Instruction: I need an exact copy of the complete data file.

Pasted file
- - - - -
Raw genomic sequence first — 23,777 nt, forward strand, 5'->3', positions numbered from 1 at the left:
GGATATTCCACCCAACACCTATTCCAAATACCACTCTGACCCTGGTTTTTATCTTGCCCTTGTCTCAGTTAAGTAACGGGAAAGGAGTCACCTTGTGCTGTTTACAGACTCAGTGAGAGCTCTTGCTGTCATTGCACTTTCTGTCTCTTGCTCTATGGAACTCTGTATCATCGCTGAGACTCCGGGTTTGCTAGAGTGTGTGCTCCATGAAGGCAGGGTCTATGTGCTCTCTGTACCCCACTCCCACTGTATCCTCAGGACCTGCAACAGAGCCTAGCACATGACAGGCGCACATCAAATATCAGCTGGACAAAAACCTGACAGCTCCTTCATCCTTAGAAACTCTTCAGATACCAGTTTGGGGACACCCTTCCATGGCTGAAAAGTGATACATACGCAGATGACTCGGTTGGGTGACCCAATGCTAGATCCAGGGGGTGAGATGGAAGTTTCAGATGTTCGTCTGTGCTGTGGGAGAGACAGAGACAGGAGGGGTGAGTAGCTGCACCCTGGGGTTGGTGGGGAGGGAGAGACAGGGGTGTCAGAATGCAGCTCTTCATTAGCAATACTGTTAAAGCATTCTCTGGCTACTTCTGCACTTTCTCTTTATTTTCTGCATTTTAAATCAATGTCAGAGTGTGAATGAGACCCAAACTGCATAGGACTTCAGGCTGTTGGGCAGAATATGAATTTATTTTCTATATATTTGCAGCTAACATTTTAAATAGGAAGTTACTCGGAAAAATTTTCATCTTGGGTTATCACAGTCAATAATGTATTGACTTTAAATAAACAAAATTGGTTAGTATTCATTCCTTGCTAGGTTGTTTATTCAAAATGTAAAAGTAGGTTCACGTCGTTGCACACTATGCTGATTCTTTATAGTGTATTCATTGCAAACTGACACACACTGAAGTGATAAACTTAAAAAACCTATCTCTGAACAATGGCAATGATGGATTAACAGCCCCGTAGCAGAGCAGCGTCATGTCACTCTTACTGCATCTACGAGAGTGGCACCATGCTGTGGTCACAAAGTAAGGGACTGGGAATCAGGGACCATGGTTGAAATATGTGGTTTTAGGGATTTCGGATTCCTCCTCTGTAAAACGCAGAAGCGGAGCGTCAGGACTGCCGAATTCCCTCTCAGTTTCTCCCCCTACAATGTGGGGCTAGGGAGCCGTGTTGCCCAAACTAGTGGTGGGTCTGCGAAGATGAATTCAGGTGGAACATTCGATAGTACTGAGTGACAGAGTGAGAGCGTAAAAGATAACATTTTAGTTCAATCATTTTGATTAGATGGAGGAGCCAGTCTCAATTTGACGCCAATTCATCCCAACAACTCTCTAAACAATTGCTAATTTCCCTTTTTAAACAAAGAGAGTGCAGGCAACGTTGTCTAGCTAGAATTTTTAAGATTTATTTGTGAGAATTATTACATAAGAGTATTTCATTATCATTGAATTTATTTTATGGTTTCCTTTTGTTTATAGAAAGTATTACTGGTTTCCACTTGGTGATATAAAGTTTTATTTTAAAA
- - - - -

Raw genomic sequence first — 23,777 nt, forward strand, 5'->3', positions numbered from 1 at the left:
GGATATTCCACCCAACACCTATTCCAAATACCACTCTGACCCTGGTTTTTATCTTGCCCTTGTCTCAGTTAAGTAACGGGAAAGGAGTCACCTTGTGCTGTTTACAGACTCAGTGAGAGCTCTTGCTGTCATTGCACTTTCTGTCTCTTGCTCTATGGAACTCTGTATCATCGCTGAGACTCCGGGTTTGCTAGAGTGTGTGCTCCATGAAGGCAGGGTCTATGTGCTCTCTGTACCCCACTCCCACTGTATCCTCAGGACCTGCAACAGAGCCTAGCACATGACAGGCGCACATCAAATATCAGCTGGACAAAAACCTGACAGCTCCTTCATCCTTAGAAACTCTTCAGATACCAGTTTGGGGACACCCTTCCATGGCTGAAAAGTGATACATACGCAGATGACTCGGTTGGGTGACCCAATGCTAGATCCAGGGGGTGAGATGGAAGTTTCAGATGTTCGTCTGTGCTGTGGGAGAGACAGAGACAGGAGGGGTGAGTAGCTGCACCCTGGGGTTGGTGGGGAGGGAGAGACAGGGGTGTCAGAATGCAGCTCTTCATTAGCAATACTGTTAAAGCATTCTCTGGCTACTTCTGCACTTTCTCTTTATTTTCTGCATTTTAAATCAATGTCAGAGTGTGAATGAGACCCAAACTGCATAGGACTTCAGGCTGTTGGGCAGAATATGAATTTATTTTCTATATATTTGCAGCTAACATTTTAAATAGGAAGTTACTCGGAAAAATTTTCATCTTGGGTTATCACAGTCAATAATGTATTGACTTTAAATAAACAAAATTGGTTAGTATTCATTCCTTGCTAGGTTGTTTATTCAAAATGTAAAAGTAGGTTCACGTCGTTGCACACTATGCTGATTCTTTATAGTGTATTCATTGCAAACTGACACACACTGAAGTGATAAACTTAAAAAACCTATCTCTGAACAATGGCAATGATGGATTAACAGCCCCGTAGCAGAGCAGCGTCATGTCACTCTTACTGCATCTACGAGAGTGGCACCATGCTGTGGTCACAAAGTAAGGGACTGGGAATCAGGGACCATGGTTGAAATATGTGGTTTTAGGGATTTCGGATTCCTCCTCTGTAAAACGCAGAAGCGGAGCGTCAGGACTGCCGAATTCCCTCTCAGTTTCTCCCCCTACAATGTGGGGCTAGGGAGCCGTGTTGCCCAAACTAGTGGTGGGTCTGCGAAGATGAATTCAGGTGGAACATTCGATAGTACTGAGTGACAGAGTGAGAGCGTAAAAGATAACATTTTAGTTCAATCATTTTGATTAGATGGAGGAGCCAGTCTCAATTTGACGCCAATTCATCCCAACAACTCTCTAAACAATTGCTAATTTCCCTTTTTAAACAAAGAGAGTGCAGGCAACGTTGTCTAGCTAGAATTTTTAAGATTTATTTGTGAGAATTATTACATAAGAGTATTTCATTATCATTGAATTTATTTTATGGTTTCCTTTTGTTTATAGAAAGTATTACTGGTTTCCACTTGGTGATATAAAGTTTTATTTTAAAA